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A dog’s world: Recovering by leaps and bounds

Stephen Kasica
Vail, CO Colorado
TMG air dogs 2 KA 6-1-12
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VAIL – When Julie and Mike Kittinger adopted Henry as skinny, potato-sized puppy, they never intended him to be one of the strongest dogs in the field at the Eukanuba DockDogs Big Air competition at the Teva Mountain Games this year.

Like many of the adopted dogs competing in this field, it is about overcoming a history of neglect, abuse or adversity.

When they brought Henry home to Prairie Village, Kan., he developed problems. Puppy urine stains appeared hourly in their home. He compulsively scratched and chomped at his irritated coat. The Kittingers feared he was suffering from a food allergy and changed his diet, but still Henry snacked on grass in between meals – throwing up shortly afterward. Being the runt in a litter of six probably meant it wasn’t getting milk from its mother setting him up for these problems, Julie speculated.



“I don’t think we even considered to bring him back. You get so attached to this little guy,” said Julie.

The Kittingers experimented with vaccines, antibiotics, herbs and tried four different kinds of dog food. When none of these other treatments worked they volunteered Henry in a research study studying canine acupuncture. He underwent 14 sessions. After a year of trial and error, they discovered Henry’s stomach churns when it is filled with processed dog food. Now, a healthy Henry is on a raw diet, eating only raw beef, raw chicken, and raw pork – never Kibbles ‘n Bits.

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However, neither being a rescue nor of mixed breeding keeps dogs out of contention for the top prizes.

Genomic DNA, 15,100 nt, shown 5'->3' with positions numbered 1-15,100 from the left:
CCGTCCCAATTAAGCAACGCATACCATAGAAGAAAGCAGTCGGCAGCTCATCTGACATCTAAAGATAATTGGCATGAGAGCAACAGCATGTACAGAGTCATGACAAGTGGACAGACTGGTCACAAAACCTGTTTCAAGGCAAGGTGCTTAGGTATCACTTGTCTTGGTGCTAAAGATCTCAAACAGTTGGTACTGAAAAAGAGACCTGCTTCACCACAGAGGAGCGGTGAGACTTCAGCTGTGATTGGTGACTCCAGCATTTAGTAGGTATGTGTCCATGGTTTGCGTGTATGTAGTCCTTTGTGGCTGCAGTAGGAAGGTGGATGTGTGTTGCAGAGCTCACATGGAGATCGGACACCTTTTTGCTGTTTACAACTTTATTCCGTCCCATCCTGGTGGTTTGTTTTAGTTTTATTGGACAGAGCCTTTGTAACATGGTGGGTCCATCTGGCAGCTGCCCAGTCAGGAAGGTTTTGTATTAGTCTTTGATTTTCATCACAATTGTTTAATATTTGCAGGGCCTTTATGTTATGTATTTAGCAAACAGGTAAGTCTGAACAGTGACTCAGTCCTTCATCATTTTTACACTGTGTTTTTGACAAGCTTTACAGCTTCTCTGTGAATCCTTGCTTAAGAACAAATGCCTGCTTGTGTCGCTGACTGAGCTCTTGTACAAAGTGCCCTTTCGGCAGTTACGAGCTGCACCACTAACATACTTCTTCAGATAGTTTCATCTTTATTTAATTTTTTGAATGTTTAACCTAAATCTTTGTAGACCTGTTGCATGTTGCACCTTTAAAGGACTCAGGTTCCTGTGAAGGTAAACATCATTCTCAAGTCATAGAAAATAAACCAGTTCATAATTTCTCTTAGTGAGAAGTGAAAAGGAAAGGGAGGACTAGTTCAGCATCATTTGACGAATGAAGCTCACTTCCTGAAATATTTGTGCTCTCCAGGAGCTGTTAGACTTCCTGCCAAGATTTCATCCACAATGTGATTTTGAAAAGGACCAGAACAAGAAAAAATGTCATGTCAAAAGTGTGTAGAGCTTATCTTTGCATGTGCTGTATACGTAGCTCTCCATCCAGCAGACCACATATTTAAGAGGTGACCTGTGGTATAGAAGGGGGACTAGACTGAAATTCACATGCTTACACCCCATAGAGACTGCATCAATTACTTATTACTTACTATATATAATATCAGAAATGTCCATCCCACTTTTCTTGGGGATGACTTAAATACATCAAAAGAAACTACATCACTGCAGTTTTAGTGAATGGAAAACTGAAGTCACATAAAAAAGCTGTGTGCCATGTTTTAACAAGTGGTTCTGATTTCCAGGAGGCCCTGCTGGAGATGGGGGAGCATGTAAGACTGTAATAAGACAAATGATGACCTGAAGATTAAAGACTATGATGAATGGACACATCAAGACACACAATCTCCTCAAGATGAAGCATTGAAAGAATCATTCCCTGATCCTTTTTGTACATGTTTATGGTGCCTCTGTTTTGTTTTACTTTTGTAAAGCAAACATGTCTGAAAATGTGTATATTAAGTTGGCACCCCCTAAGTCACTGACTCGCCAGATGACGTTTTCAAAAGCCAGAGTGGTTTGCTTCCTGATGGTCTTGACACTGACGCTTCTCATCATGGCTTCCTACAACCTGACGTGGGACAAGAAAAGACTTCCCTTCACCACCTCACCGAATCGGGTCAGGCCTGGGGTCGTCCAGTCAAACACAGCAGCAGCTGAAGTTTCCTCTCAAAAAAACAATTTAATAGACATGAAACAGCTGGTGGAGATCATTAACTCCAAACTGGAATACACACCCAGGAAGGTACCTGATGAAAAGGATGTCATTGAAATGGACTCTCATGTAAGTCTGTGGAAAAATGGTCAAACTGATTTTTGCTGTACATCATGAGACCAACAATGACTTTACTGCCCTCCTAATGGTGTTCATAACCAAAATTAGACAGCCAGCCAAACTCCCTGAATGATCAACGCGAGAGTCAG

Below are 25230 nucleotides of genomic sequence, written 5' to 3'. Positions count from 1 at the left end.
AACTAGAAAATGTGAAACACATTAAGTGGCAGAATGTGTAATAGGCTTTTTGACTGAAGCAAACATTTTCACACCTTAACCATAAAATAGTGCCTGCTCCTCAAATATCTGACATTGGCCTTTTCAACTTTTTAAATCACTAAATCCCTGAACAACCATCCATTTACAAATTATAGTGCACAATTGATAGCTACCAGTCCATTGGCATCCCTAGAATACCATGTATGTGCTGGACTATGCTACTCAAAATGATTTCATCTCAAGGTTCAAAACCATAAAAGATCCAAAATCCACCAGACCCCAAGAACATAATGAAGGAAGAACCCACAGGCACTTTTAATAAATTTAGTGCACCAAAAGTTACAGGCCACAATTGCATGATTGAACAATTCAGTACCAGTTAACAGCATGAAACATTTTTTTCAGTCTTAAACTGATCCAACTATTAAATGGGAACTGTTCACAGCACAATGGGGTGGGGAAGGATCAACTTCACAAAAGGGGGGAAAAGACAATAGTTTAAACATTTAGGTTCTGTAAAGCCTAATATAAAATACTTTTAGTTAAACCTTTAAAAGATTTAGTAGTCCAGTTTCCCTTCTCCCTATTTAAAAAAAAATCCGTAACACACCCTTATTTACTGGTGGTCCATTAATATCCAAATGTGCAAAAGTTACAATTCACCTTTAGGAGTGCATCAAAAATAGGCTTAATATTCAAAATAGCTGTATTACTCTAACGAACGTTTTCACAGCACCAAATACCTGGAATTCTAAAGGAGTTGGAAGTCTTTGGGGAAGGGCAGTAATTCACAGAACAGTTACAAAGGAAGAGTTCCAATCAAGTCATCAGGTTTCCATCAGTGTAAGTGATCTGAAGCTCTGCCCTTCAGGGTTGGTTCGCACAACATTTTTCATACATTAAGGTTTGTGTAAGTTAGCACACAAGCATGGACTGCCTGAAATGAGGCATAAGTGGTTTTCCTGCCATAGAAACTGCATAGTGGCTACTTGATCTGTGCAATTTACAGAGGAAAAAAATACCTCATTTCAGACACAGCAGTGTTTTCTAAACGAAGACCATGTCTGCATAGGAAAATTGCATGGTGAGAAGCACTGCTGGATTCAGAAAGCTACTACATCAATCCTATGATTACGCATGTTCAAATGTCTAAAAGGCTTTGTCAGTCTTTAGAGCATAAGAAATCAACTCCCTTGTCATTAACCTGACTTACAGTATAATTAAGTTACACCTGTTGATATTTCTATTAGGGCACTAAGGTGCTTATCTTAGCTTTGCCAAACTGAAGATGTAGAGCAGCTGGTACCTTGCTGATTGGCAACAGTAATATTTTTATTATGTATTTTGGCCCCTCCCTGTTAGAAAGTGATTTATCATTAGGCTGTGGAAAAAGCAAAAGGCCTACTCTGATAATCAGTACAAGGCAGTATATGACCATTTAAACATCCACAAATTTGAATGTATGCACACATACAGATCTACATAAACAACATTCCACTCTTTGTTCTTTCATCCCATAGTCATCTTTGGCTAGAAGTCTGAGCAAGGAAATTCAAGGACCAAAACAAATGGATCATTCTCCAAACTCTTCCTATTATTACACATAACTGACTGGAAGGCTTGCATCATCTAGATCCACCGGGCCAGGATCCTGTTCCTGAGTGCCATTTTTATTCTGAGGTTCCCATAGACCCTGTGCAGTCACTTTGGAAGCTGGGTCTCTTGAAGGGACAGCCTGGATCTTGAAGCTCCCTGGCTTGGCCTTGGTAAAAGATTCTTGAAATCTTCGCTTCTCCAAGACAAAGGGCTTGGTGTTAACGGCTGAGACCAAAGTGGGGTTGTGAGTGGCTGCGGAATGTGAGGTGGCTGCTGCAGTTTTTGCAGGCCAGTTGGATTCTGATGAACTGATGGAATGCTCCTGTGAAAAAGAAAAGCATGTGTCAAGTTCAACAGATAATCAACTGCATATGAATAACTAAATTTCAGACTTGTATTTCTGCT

Today, Henry doesn’t show the signs that he once sported the rib-cage definition of a greyhound. Two weeks ago, at the Chicagoland DockDogs competition in Belvidere, Ill., Henry won second place in the Iron Dog event. His personal best is 25 feet, 11 inches, putting him in contention for the DockDogs’ highest designation: super elite.

The strongest competitor in the field, Otis, who was adopted by Rocky Mountain DockDogs treasurer Erika Jones. She got him as a puppy through a Denver shelter service at nine weeks old. In the 2011 World Iron Dog competition, he took 15th and was one of the five mixed breeds placed in the top 50 of that event.



Her newest dog, Kirby, was found emaciated in rural Nebraska, tethered to a tree. Despite only jumping for a year, he soared to a 20-3 mark on his first jump.

“You can get a dog that’s a true athlete but you find shelter dogs made for this, it’s natural,” said Heather Ratynski, president of the Rocky Mountain club, who competes with two rescue dogs.

Ms. Molly, a Jack Russell terrier, was headed for a shelter before Jennifer Gensler adopted her after her first family would no longer tolerate her hyper-active energy levels. During the preliminary round of the competition, she was meditating in the grass adjacent to the dock, sitting with eyes half-closed gently, taking in the sun. Gensler, who comes from Kansas City, Mo., said the dog used to chew down the corners of the couch and jet out of the house, roaming the neighborhood.

What often forces pet owners to give their animals to a shelter is what makes them good jumpers. What is considered hyperactive by an irritated pet owner is what these competitors call “toy-crazy,” a maniacal obsession over a toy that will coax a dog to jump off a ledge after it.

Deb Spinato knew she had a found a “toy-crazy” dog when she saw Ranger kicking a tennis ball with his paw and retrieving it himself in the rescue home neighboring her home. Ranger, who is partially blind in one eye, jumps 7-10 feet, but has made huge leaps in trusting people again Spinato said.

Training and competing in this sport can be therapeutic for dogs with a history of neglect and abuse. The level of attention necessary to compete in this event helps to reinforce a bond between human and dog that was previously corrupted with an abusive owner. And training a dog to leap off of a 2-foot dock into a pool of water with fans cheering and ringing cowbells can boost a previously shattered confidence. Jones says about a quarter of dogs competing nationwide are rescues.


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